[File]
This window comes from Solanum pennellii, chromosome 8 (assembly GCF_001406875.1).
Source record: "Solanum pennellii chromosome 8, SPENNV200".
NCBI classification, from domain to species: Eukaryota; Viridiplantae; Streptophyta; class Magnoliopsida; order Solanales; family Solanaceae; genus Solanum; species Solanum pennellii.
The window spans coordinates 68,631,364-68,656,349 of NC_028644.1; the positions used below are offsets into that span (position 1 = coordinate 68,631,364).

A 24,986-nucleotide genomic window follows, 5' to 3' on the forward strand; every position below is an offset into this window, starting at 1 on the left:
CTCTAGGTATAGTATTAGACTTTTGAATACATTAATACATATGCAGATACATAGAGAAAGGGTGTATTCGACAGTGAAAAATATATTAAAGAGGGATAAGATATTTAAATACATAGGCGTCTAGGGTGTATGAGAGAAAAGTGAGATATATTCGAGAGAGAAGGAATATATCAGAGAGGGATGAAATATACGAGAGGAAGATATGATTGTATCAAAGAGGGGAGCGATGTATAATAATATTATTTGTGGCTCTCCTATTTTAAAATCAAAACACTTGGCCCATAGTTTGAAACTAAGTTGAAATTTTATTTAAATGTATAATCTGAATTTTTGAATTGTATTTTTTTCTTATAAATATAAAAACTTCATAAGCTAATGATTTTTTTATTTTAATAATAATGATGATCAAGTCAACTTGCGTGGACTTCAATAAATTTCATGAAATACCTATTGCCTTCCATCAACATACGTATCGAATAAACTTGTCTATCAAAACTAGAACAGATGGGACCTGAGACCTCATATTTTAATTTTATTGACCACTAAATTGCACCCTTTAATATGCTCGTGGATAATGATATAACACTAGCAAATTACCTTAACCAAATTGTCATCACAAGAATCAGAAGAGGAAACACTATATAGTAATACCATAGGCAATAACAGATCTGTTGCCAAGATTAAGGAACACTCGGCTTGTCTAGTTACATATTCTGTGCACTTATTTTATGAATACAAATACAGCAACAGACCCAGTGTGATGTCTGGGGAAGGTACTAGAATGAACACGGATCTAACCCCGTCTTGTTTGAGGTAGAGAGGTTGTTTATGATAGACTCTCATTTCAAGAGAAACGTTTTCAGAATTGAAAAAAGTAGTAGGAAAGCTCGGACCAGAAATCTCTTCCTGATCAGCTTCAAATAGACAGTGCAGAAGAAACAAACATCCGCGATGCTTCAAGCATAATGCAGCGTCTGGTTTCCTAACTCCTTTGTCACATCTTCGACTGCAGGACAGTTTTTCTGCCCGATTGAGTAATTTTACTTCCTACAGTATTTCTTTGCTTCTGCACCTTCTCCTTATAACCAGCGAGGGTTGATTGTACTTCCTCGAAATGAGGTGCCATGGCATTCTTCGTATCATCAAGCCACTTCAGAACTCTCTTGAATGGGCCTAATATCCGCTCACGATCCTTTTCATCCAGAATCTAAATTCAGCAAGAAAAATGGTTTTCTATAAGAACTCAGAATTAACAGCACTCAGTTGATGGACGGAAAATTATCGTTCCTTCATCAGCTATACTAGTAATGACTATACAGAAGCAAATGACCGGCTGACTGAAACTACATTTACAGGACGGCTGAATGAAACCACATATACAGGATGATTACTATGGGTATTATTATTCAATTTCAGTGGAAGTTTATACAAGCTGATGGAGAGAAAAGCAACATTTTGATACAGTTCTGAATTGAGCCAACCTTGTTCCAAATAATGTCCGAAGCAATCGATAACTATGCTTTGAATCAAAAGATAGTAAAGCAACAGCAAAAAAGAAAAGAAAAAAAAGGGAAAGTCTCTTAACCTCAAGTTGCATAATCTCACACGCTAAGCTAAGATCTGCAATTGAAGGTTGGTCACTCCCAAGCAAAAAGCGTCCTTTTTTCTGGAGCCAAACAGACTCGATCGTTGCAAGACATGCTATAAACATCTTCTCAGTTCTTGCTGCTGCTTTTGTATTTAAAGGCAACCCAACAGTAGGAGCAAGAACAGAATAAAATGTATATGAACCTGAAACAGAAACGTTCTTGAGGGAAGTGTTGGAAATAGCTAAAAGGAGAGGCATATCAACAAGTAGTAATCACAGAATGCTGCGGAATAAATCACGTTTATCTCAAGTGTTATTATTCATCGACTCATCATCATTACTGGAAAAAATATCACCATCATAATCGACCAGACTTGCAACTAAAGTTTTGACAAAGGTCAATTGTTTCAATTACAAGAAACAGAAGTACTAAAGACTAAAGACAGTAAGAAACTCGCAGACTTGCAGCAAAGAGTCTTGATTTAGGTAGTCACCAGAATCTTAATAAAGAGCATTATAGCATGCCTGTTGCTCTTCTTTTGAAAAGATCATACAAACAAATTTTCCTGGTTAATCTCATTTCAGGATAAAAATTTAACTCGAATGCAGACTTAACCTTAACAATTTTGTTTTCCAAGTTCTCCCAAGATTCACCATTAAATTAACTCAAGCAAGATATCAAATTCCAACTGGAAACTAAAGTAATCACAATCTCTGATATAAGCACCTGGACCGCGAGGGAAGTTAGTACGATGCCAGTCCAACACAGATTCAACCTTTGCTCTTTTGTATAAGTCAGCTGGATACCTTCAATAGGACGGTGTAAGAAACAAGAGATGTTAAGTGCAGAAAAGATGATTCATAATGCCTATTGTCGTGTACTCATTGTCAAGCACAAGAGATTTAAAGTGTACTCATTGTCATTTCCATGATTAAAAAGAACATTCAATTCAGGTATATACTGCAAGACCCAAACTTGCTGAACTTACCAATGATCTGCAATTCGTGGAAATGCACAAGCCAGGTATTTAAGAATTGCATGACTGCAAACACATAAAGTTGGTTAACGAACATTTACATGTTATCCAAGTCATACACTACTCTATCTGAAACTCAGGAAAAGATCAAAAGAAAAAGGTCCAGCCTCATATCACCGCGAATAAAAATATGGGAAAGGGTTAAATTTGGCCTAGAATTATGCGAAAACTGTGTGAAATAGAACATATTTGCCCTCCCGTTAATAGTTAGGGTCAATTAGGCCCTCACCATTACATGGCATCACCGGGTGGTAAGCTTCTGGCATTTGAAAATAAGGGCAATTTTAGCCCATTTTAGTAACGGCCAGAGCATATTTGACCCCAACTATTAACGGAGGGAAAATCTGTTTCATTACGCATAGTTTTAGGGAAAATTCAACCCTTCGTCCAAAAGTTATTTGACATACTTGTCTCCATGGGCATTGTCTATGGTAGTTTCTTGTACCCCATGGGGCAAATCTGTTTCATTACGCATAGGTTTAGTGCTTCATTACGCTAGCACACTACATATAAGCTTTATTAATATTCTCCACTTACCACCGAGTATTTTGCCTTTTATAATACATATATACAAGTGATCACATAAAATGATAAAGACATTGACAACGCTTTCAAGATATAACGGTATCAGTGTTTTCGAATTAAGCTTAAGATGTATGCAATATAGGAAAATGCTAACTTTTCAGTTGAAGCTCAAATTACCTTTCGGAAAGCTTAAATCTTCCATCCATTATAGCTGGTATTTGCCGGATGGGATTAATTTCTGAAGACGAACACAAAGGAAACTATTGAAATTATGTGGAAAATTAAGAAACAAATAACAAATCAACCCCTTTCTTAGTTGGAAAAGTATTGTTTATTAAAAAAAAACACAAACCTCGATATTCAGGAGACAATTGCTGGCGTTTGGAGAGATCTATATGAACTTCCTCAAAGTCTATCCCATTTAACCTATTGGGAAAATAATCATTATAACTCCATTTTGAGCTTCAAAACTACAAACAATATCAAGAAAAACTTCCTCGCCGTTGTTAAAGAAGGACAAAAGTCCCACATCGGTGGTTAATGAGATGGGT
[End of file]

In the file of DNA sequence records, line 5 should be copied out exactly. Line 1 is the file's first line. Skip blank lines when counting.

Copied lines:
A 24,986-nucleotide genomic window follows, 5' to 3' on the forward strand; every position below is an offset into this window, starting at 1 on the left: